China was the world’s biggest importer of recyclable materials when, in January 2018, it banned shipments of plastic, unsorted scrap paper and other waste materials. This policy, called National Sword, turned the global recycling industry upside down. The government blamed the prevalence of contaminated or tainted imports and said it was concerned about the country’s ability to manage waste.
Within months, shipments of waste from Europe, Australia, Canada, the United States and Japan started arriving at ports in Southeast Asia, initially to Thailand, Malaysia and Vietnam. This rejig would soon leave a mark on coastal communities and their environments. According to Greenpeace Southeast Asia, between 2016 and 2018 the ten countries within the Association of Southeast Asian Nations (ASEAN) saw plastic waste imports grow a staggering 171% – from 836,529 tonnes to 2,265,962 tonnes.
“Southeast Asia, as a region, was very much unprepared for the shipments that came in after the China ban,” says Beau Baconguis, Asia-Pacific coordinator at the Global Alliance for Incinerator Alternatives (GAIA).
This is because many Southeast Asian countries have limited capacity to process domestic waste. According to a 2017 report by United Nations Environment, rapid urbanisation across ASEAN is increasing the quantity of municipal solid waste, leading to more open dumping and burning. Recycling tends to be managed by the informal sector due to the limited capacities of national, regional, and local governments to regulate and manage waste streams.
Since China’s ban, local NGOs and community organisations have uncovered numerous cases of illegal dumping and waste processing across the region. A report released by GAIA in April 2019 documented several illegal business operations importing waste in Malaysia that previously would have gone to China. In some cases, Chinese businesses or entrepreneurs were directly connected to these businesses.
“There are a lot of unscrupulous entrepreneurs who wanted to make a fast buck from the waste that was stranded,” says Baconguis.
According to GAIA, waste shipments began arriving in Malaysia shortly after the ban. Importers soon set up new businesses to process plastic waste, and within a year there were dozens of factories and widespread illegal dumping.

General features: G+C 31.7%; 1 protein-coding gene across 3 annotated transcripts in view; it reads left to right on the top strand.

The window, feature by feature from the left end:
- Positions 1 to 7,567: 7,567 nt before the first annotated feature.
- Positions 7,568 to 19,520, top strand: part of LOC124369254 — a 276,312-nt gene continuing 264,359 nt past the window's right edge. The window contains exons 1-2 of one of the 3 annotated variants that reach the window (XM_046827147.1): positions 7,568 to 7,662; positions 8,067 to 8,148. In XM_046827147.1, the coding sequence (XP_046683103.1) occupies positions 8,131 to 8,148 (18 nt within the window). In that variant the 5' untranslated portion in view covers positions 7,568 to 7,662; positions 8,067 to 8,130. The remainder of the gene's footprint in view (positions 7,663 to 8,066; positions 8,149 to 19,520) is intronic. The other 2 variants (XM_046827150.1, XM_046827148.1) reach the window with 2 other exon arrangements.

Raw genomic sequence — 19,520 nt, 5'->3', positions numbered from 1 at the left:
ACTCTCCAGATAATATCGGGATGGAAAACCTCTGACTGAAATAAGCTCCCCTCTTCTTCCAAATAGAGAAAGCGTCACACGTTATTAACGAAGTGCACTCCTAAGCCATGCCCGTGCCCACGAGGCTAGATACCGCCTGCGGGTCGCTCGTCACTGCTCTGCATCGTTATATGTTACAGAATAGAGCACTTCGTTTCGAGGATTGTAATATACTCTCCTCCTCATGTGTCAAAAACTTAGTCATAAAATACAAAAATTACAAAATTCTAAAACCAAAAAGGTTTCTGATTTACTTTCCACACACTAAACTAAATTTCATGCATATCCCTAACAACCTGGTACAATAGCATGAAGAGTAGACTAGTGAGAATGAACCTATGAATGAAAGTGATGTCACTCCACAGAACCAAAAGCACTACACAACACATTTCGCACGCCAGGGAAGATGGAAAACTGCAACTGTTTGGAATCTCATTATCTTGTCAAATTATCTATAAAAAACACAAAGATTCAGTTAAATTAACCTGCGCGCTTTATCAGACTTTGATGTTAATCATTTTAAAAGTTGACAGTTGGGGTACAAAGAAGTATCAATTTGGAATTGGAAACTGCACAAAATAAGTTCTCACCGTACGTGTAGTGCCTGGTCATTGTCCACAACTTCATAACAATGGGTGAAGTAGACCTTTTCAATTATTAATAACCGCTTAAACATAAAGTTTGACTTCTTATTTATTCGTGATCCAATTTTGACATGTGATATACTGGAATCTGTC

A lot of the Chinese businessmen who set up facilities in Malaysia “partnered with local businessmen who really wanted to make money, without consideration for what was happening in the community,” says Baconguis.
The Malaysian government was forced to respond to the public uproar and growing pollution concerns. The Ministry of Environment shut down 139 recycling factories, 109 of which were illegal, and banned plastic waste imports. This will be followed by a comprehensive plastic ban in 2021.
It’s time for other developing countries like Indonesia to follow China’s move.
Yuyun Ismawati Drwiega, senior advisor, Nexus3/BaliFokus Foundation
Similar moves happened in Vietnam, which banned the issuance of licenses for plastic imports, and Thailand, which will stop plastic waste imports entirely by 2021. This has partly closed the door on waste imports, forcing exporters to find other markets to ship their waste. Since 2018, neighbouring Indonesia has become a preferred destination for imports, despite waste management capacity being, arguably, even lower there.
“Indonesia was unprepared,” says Yuyun Ismawati Drwiega, senior advisor at the Nexus3/BaliFokus Foundation, based in Indonesia. “When we started seeing an increase [in the] importation of paper and plastic waste, the government did not respond immediately.”